Values matter. A lot.
Sure, every company has a set of stated values. But the great companies live these values, which permeate the culture and drive every company decision. Moz and Gnip are two such companies. GiveForward is another.
GiveForward is a medical crowdfunding community that helps friends and family rally support around their loved ones during times of need. At their core they believe that no one should have to face an illness alone. They have derived a mantra, “Create Unexpected Joy” (CUJ), from this core belief which they describe as “surprising people with unexpected gifts of humor, compassion, and humanity.”
If you visit their office you will see CUJ written on their walls and you will hear the words C-U-J come up repeatedly throughout the day. But what I love about GiveForward is that CUJ isn’t just something they paint on their walls. It’s not simply a slogan or contrived corporate branding.
For everyone at their company, CUJ is a way of life. Every decision from customer service to product development to whom they hire and fire is filtered through the lens of CUJ. They put their money where their mouth is – every employee at the company gets $500 per year to create unexpected joy for others with no strings attached.
I’ve been involved with GiveForward since 2012 because their values deeply resonate with my own. The concepts of #GiveFirst and random acts of kindness are integral parts of my value system that overlap almost entirely with the concept of CUJ.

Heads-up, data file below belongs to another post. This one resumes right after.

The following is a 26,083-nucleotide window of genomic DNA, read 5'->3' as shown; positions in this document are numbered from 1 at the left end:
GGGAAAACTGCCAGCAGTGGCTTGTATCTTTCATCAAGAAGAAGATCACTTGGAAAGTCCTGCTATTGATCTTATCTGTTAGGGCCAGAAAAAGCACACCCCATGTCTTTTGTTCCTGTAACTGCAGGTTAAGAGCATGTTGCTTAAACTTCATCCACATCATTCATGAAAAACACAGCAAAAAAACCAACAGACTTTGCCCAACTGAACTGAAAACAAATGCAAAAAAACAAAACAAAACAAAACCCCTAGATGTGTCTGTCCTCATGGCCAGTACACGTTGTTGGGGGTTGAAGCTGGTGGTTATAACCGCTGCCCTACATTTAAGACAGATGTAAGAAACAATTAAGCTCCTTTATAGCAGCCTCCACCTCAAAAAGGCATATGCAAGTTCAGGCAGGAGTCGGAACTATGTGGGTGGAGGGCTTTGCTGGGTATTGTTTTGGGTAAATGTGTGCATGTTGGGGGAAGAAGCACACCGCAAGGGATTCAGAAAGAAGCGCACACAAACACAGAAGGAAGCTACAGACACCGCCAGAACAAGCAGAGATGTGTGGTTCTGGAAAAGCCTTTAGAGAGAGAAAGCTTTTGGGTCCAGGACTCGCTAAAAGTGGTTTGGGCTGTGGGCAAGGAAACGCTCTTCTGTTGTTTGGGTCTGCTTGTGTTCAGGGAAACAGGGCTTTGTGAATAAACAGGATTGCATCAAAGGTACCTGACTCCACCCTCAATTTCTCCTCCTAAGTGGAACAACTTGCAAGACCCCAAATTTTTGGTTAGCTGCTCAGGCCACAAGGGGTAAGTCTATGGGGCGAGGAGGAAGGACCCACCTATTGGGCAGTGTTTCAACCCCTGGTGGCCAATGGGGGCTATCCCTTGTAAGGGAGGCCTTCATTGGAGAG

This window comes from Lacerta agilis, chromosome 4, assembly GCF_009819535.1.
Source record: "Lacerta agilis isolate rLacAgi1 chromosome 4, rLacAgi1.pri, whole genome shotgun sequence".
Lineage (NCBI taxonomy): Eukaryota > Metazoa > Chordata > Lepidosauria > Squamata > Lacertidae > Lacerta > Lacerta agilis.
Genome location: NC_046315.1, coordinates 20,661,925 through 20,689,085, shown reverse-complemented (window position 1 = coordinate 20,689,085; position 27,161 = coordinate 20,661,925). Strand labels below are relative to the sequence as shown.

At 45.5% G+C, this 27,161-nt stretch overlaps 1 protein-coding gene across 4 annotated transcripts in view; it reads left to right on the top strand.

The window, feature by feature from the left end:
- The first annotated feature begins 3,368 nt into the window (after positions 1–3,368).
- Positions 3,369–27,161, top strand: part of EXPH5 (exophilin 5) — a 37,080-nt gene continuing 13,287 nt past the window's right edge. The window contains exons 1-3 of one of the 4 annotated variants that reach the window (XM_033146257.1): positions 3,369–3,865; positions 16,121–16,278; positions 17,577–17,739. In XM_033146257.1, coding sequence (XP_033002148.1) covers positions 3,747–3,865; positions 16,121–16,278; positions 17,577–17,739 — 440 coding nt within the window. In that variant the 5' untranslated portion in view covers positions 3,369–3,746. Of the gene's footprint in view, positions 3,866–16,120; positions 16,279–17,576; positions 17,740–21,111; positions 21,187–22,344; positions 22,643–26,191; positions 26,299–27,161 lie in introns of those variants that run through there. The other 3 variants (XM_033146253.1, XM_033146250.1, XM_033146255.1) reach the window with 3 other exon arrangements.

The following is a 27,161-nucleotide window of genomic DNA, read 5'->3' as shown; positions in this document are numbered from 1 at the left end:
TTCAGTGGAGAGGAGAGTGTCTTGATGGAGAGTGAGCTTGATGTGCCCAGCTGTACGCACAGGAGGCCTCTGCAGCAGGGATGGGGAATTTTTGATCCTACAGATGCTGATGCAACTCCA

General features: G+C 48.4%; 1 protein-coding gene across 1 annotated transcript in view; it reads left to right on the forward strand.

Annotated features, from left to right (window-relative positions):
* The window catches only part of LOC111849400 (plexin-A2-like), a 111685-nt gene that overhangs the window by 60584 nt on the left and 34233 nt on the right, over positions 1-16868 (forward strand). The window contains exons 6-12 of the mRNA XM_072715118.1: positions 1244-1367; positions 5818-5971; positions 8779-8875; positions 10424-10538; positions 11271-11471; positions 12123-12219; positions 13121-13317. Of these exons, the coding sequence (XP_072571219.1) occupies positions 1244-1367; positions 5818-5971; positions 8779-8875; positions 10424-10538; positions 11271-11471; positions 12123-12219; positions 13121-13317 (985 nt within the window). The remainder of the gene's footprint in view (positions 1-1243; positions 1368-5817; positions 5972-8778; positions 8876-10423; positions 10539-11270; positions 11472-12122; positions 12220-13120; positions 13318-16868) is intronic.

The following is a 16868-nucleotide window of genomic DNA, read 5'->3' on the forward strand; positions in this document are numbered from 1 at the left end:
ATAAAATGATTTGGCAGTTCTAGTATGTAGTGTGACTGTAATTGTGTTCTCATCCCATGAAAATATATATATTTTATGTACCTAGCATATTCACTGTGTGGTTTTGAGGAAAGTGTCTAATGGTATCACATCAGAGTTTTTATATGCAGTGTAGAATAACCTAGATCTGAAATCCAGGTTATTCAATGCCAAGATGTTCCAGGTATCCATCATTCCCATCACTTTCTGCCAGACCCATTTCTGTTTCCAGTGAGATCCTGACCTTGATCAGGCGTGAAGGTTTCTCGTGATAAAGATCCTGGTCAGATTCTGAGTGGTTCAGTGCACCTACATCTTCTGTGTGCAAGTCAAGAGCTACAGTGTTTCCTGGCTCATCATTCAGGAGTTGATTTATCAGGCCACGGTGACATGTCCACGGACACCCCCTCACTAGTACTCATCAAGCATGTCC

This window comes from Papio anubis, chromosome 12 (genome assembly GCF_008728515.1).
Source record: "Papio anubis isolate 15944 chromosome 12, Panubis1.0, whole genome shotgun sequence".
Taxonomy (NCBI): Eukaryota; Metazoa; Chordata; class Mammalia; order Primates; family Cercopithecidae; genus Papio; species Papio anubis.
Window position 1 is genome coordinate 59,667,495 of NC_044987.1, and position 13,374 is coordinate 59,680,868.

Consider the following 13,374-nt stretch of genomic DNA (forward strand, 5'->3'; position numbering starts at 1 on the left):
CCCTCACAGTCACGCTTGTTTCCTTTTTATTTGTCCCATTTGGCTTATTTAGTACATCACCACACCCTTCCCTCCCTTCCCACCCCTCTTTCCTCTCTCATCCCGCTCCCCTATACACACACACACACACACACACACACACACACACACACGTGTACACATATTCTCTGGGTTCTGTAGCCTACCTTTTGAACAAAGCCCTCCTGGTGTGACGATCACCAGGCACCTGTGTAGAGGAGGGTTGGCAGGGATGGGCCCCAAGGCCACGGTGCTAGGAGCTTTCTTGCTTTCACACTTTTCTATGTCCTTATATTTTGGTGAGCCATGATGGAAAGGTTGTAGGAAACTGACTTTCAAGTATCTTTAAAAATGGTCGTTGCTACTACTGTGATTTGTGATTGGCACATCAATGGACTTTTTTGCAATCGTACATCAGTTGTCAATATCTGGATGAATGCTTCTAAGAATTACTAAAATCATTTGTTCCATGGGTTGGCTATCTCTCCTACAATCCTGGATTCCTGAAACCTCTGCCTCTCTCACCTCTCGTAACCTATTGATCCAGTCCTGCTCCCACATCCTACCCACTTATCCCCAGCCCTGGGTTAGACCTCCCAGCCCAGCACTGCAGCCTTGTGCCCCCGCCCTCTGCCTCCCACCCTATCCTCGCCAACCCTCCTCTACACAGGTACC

So when GiveForward reached out to me recently and asked me if I’d be the first money in for a new CUJ program they were launching called the GiveForward Community Fund, I decided to take them up on their offer to do a test run.
They said, “Brad, put in $1,000 and then give us a week to deploy the capital. We’ll send you the results after a week and if you are not impressed, we’ll make a $1,000 contribution to NCWIT.”
I’m a sucker for offers like this.
About a week later, they sent me an email with the results. They distributed $500 of the first $1,000 to a campaign for a father fighting late stage colon cancer. The campaign goal was originally $40,000, but the $500 had a ripple effect. The random donation from the Community Fund inspired others to do the same and the campaign quickly exceeded its $40,000 goal. That night, the man’s daughter, who started the campaign for him, posted an update to their GiveForward page that read:
“I have personally never felt so much love and kindness in my entire life.”
Reading this update sealed the deal for me. I signed up on the spot for $1,000 a month.
I’m looking forward to being part of GiveForward’s Community Fund. This is a company that leads with its values and I think they’re onto something here. All it takes is one person to give forward randomly to someone they don’t know to set off a chain reaction of generosity that extends to thousands of people.
I’m delighted to help start this chain reaction and excited to see where it goes.
David Cohen and I were interviewed on KRON Channel 4 in San Francisco for Do More Faster. It was our first TV interview around the book and was fun.
It’s a good example of giving more than you get and letting the universe do its thing. Gary DiGrazia, the CEO of Mindjamz, emailed me with some questions about his startup. I didn’t know Gary but as is my habit I gave him some quick feedback. We went back and forth a few times and then he told me that he helps produce the KRON 4 Weekend Morning News show and asked if I wanted to do an interview about Do More Faster on it. Um – duh – yeah! Two weeks later we tape an interview which just aired.